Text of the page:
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Tracing of interests [GN36]

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Last updated: November 2015

To consider whether a foreign person requires approval for a proposed acquisition of an interest in securities, assets or trusts, it is necessary to determine what interests are held in the relevant entities. One way that an interest is established is by tracing of interests in corporations and trusts.

Where:

  • a person holds a substantial interest in a corporation or trust (the higher entity); or
  • two or more persons hold an aggregate substantial interest in a corporation (the higher entity); or
  • two or more persons hold an aggregate substantial interest in a trust (the trustee of which is a higher entity); and
  • the higher entity:
    • is in a position to control all or any of the voting power or potential voting power in a corporation (the lower entity) — then the person or persons are taken to be in a position to control the lower entity.
    • holds interests in all or any of the shares in a corporation (the lower entity) — then the person or persons are taken to hold the interests in the shares in the lower entity.
    • holds an interest in a trust (the lower entity) — then the person or persons are taken to hold the interest in the lower entity.

This process can be applied multiple times so that a person’s interest can be traced through many entities.

Under subsection 19(3) of the Foreign Acquisitions and Takeovers Act 1975 (Act) and section 48 of the Foreign Acquisitions and Takeovers Regulation 2015, tracing of interests does not apply to foreign persons (who are not foreign government investors) for the purposes of determining whether:

  • a foreign person has a direct interest in an Australian entity or Australian business that is an agribusiness. This ensures that acquisitions of these interests which are offshore and remote from Australia are not notifiable actions or significant actions. However, this does not prevent acquisitions from being regulated by the Act for other reasons. For example, an acquisition of an agribusiness may also be a significant action as an acquisition of securities in an entity; or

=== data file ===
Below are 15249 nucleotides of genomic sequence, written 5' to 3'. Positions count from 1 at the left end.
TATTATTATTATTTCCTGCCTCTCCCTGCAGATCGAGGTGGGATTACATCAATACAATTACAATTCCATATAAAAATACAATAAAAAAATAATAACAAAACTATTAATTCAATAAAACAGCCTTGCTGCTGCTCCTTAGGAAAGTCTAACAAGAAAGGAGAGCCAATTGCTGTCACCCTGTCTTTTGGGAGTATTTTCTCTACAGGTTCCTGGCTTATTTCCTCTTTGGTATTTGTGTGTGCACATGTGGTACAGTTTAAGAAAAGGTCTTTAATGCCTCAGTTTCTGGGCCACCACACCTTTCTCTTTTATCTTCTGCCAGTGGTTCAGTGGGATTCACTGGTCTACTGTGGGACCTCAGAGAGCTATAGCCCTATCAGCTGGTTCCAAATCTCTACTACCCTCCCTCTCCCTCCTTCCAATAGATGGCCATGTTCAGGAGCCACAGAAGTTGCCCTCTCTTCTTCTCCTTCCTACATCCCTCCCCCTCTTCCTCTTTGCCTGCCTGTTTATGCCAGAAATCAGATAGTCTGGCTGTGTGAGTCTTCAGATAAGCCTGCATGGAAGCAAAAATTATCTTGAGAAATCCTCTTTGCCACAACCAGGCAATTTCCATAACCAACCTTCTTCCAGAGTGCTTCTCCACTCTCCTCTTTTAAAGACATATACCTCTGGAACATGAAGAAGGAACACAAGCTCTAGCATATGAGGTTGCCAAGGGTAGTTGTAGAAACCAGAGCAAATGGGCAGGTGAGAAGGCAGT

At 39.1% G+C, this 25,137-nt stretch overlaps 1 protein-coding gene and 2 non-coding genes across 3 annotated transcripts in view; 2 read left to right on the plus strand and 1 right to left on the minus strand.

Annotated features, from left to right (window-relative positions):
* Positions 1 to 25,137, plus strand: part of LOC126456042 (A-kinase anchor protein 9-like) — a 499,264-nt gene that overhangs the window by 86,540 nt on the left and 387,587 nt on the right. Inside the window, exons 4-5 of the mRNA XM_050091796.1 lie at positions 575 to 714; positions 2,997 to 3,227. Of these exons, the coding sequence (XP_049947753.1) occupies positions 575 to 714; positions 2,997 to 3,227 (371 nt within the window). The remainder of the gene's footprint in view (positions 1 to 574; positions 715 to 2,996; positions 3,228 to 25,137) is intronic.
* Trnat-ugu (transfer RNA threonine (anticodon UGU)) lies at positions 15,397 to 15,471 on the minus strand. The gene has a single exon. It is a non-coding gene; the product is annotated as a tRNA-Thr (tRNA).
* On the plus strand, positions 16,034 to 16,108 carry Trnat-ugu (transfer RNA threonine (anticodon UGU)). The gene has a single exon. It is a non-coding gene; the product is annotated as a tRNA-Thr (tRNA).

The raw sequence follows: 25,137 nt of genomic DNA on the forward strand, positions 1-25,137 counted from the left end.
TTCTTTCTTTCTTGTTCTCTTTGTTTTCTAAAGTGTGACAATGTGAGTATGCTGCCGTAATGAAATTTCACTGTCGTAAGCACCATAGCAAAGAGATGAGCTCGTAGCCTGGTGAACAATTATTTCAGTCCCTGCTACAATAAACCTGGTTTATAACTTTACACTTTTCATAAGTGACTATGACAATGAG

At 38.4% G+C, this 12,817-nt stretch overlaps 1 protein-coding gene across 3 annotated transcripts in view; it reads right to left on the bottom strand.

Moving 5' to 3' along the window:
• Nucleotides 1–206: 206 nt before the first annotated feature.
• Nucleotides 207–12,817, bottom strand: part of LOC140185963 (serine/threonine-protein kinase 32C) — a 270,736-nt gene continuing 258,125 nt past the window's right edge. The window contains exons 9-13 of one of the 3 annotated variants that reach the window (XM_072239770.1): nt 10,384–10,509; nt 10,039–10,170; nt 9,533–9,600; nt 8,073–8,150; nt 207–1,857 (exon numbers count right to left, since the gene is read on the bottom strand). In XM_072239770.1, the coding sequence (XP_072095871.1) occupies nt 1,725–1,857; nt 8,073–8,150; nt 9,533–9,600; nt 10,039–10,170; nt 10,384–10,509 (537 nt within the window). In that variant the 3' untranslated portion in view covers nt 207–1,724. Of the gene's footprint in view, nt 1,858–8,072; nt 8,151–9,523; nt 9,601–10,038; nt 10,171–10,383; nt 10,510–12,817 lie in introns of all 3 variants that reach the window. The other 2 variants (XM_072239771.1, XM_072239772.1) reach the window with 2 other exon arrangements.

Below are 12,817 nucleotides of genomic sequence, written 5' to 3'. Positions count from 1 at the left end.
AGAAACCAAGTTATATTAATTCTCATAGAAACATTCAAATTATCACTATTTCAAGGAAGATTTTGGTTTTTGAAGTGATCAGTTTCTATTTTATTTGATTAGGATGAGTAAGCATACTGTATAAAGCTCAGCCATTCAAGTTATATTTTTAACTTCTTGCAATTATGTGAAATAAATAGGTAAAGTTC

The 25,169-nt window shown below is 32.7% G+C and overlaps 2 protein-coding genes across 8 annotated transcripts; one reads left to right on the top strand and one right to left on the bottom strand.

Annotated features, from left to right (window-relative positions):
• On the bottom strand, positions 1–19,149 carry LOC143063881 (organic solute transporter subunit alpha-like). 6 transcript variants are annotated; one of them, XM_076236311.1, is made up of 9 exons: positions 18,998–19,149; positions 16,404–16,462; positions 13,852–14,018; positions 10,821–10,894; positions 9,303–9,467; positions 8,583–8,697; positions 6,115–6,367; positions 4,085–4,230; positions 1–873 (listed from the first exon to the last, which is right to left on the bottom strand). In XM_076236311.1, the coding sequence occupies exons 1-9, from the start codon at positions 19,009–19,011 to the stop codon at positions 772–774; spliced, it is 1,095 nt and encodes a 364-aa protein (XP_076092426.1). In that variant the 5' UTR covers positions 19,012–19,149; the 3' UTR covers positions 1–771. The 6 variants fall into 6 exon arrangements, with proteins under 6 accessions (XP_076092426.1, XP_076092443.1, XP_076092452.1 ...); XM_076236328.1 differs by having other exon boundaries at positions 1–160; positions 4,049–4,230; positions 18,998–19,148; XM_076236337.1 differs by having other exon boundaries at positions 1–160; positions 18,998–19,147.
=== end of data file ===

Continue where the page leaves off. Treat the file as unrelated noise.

• for the purposes of considering whether an acquisition in an Australian entity is a notifiable action, a foreign person acquires a substantial interest in an Australian entity. In many cases an acquiring entity cannot know that the target entity holds Australian assets. This rule ensures that these acquisitions, which are offshore and remote from Australia, are not notifiable actions for foreign persons. They may still be significant and the Treasurer may exercise power.

Example 1

Company A is a foreign person and not a foreign government investor. Company A holds a 25 per cent interest in Company B, which has a 25 per cent holding in Company C. Even if Company B and C were Australian incorporated with no other foreign persons holding interests, both Company B and Company C would be considered to be a foreign person, because they are held by Company A.

Company C would be required to notify its proposed action in relation to the Australian target if the action is a notifiable action. Assuming that the action was acquiring a substantial interest in the Australian target, by virtue of the acquisition being carried out and the tracing rules, Company A and Company B would also be taken to have a substantial interest in Australian target.

Example 1 figure. - Description: Illustration of a foreign person, company A, having an interest in a higher entity, company B, and lower entity, company C, and intending to purchase interest in an Australian target, as discussed in example above.

Further information

Further information is available on the FIRB website or by contacting +61 2 6263 3795.


Important notice: This Guidance Note provides a summary of the relevant law. As this Note tries to avoid legal language wherever possible it may include some generalisations about the law. Some provisions of the law referred to have exceptions or important qualifications, not all of which may be described here. The Commonwealth does not guarantee the accuracy, currency or completeness of any information contained in this document and will not accept responsibility for any loss caused by reliance on it. Your particular circumstances must be taken into account when determining how the law applies to you. This Guidance Note is therefore not a substitute for obtaining your own legal advice.